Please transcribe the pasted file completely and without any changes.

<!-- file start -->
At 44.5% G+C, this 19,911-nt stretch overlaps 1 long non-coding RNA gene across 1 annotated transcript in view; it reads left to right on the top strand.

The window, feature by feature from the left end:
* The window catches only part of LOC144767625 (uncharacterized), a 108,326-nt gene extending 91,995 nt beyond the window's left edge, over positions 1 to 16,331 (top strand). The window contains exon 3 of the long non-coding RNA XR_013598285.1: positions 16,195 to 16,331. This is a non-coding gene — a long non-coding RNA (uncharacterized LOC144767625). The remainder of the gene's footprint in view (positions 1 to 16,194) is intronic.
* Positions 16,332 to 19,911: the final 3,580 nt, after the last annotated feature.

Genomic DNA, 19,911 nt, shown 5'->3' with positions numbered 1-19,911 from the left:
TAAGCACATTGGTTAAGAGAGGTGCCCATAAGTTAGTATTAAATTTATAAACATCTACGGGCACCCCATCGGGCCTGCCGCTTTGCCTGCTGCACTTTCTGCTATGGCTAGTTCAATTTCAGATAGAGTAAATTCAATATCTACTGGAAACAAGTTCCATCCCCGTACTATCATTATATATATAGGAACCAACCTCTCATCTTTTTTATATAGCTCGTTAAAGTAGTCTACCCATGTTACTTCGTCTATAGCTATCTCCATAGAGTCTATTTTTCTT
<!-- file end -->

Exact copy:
At 44.5% G+C, this 19,911-nt stretch overlaps 1 long non-coding RNA gene across 1 annotated transcript in view; it reads left to right on the top strand.

The window, feature by feature from the left end:
* The window catches only part of LOC144767625 (uncharacterized), a 108,326-nt gene extending 91,995 nt beyond the window's left edge, over positions 1 to 16,331 (top strand). The window contains exon 3 of the long non-coding RNA XR_013598285.1: positions 16,195 to 16,331. This is a non-coding gene — a long non-coding RNA (uncharacterized LOC144767625). The remainder of the gene's footprint in view (positions 1 to 16,194) is intronic.
* Positions 16,332 to 19,911: the final 3,580 nt, after the last annotated feature.

Genomic DNA, 19,911 nt, shown 5'->3' with positions numbered 1-19,911 from the left:
TAAGCACATTGGTTAAGAGAGGTGCCCATAAGTTAGTATTAAATTTATAAACATCTACGGGCACCCCATCGGGCCTGCCGCTTTGCCTGCTGCACTTTCTGCTATGGCTAGTTCAATTTCAGATAGAGTAAATTCAATATCTACTGGAAACAAGTTCCATCCCCGTACTATCATTATATATATAGGAACCAACCTCTCATCTTTTTTATATAGCTCGTTAAAGTAGTCTACCCATGTTACTTCGTCTATAGCTATCTCCATAGAGTCTATTTTTCTT